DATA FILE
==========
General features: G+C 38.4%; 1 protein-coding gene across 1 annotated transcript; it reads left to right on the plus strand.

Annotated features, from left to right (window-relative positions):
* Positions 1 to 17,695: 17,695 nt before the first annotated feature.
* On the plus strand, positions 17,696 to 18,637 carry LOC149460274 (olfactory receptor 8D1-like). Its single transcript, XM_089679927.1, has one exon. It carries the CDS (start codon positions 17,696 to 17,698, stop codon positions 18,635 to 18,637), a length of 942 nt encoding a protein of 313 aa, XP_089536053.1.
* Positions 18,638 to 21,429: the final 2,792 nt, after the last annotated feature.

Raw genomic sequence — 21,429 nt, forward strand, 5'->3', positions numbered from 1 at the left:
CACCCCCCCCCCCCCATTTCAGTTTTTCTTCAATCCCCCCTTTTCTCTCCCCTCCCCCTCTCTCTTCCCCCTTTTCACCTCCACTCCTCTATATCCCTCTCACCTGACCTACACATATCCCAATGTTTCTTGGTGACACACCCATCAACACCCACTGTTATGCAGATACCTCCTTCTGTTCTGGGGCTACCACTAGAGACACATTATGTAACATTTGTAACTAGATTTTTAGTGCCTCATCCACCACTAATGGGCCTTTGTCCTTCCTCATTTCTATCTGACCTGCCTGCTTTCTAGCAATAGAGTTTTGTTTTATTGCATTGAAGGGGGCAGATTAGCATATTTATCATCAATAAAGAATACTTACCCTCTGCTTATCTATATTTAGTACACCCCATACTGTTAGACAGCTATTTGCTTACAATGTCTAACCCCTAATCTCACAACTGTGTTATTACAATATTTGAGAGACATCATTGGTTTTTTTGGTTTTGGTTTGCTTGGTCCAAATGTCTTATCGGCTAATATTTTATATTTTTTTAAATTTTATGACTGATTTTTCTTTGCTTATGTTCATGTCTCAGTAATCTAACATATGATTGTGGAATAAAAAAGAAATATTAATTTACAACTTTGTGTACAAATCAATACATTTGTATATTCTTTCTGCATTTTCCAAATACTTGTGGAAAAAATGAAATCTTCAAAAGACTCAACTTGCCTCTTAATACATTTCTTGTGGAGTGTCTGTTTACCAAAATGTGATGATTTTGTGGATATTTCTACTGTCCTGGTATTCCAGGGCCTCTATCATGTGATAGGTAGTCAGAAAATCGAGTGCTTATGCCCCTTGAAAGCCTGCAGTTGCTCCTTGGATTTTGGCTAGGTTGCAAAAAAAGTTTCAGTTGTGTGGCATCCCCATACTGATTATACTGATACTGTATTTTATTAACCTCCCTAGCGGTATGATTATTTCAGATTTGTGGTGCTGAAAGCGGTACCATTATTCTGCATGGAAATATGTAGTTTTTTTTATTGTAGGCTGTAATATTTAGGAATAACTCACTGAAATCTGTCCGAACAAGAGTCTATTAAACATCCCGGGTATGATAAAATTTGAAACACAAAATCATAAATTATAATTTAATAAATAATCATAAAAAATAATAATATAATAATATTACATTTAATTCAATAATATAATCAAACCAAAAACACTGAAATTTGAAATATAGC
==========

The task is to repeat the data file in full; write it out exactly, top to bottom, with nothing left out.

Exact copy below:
General features: G+C 38.4%; 1 protein-coding gene across 1 annotated transcript; it reads left to right on the plus strand.

Annotated features, from left to right (window-relative positions):
* Positions 1 to 17,695: 17,695 nt before the first annotated feature.
* On the plus strand, positions 17,696 to 18,637 carry LOC149460274 (olfactory receptor 8D1-like). Its single transcript, XM_089679927.1, has one exon. It carries the CDS (start codon positions 17,696 to 17,698, stop codon positions 18,635 to 18,637), a length of 942 nt encoding a protein of 313 aa, XP_089536053.1.
* Positions 18,638 to 21,429: the final 2,792 nt, after the last annotated feature.

Raw genomic sequence — 21,429 nt, forward strand, 5'->3', positions numbered from 1 at the left:
CACCCCCCCCCCCCCATTTCAGTTTTTCTTCAATCCCCCCTTTTCTCTCCCCTCCCCCTCTCTCTTCCCCCTTTTCACCTCCACTCCTCTATATCCCTCTCACCTGACCTACACATATCCCAATGTTTCTTGGTGACACACCCATCAACACCCACTGTTATGCAGATACCTCCTTCTGTTCTGGGGCTACCACTAGAGACACATTATGTAACATTTGTAACTAGATTTTTAGTGCCTCATCCACCACTAATGGGCCTTTGTCCTTCCTCATTTCTATCTGACCTGCCTGCTTTCTAGCAATAGAGTTTTGTTTTATTGCATTGAAGGGGGCAGATTAGCATATTTATCATCAATAAAGAATACTTACCCTCTGCTTATCTATATTTAGTACACCCCATACTGTTAGACAGCTATTTGCTTACAATGTCTAACCCCTAATCTCACAACTGTGTTATTACAATATTTGAGAGACATCATTGGTTTTTTTGGTTTTGGTTTGCTTGGTCCAAATGTCTTATCGGCTAATATTTTATATTTTTTTAAATTTTATGACTGATTTTTCTTTGCTTATGTTCATGTCTCAGTAATCTAACATATGATTGTGGAATAAAAAAGAAATATTAATTTACAACTTTGTGTACAAATCAATACATTTGTATATTCTTTCTGCATTTTCCAAATACTTGTGGAAAAAATGAAATCTTCAAAAGACTCAACTTGCCTCTTAATACATTTCTTGTGGAGTGTCTGTTTACCAAAATGTGATGATTTTGTGGATATTTCTACTGTCCTGGTATTCCAGGGCCTCTATCATGTGATAGGTAGTCAGAAAATCGAGTGCTTATGCCCCTTGAAAGCCTGCAGTTGCTCCTTGGATTTTGGCTAGGTTGCAAAAAAAGTTTCAGTTGTGTGGCATCCCCATACTGATTATACTGATACTGTATTTTATTAACCTCCCTAGCGGTATGATTATTTCAGATTTGTGGTGCTGAAAGCGGTACCATTATTCTGCATGGAAATATGTAGTTTTTTTTATTGTAGGCTGTAATATTTAGGAATAACTCACTGAAATCTGTCCGAACAAGAGTCTATTAAACATCCCGGGTATGATAAAATTTGAAACACAAAATCATAAATTATAATTTAATAAATAATCATAAAAAATAATAATATAATAATATTACATTTAATTCAATAATATAATCAAACCAAAAACACTGAAATTTGAAATATAGC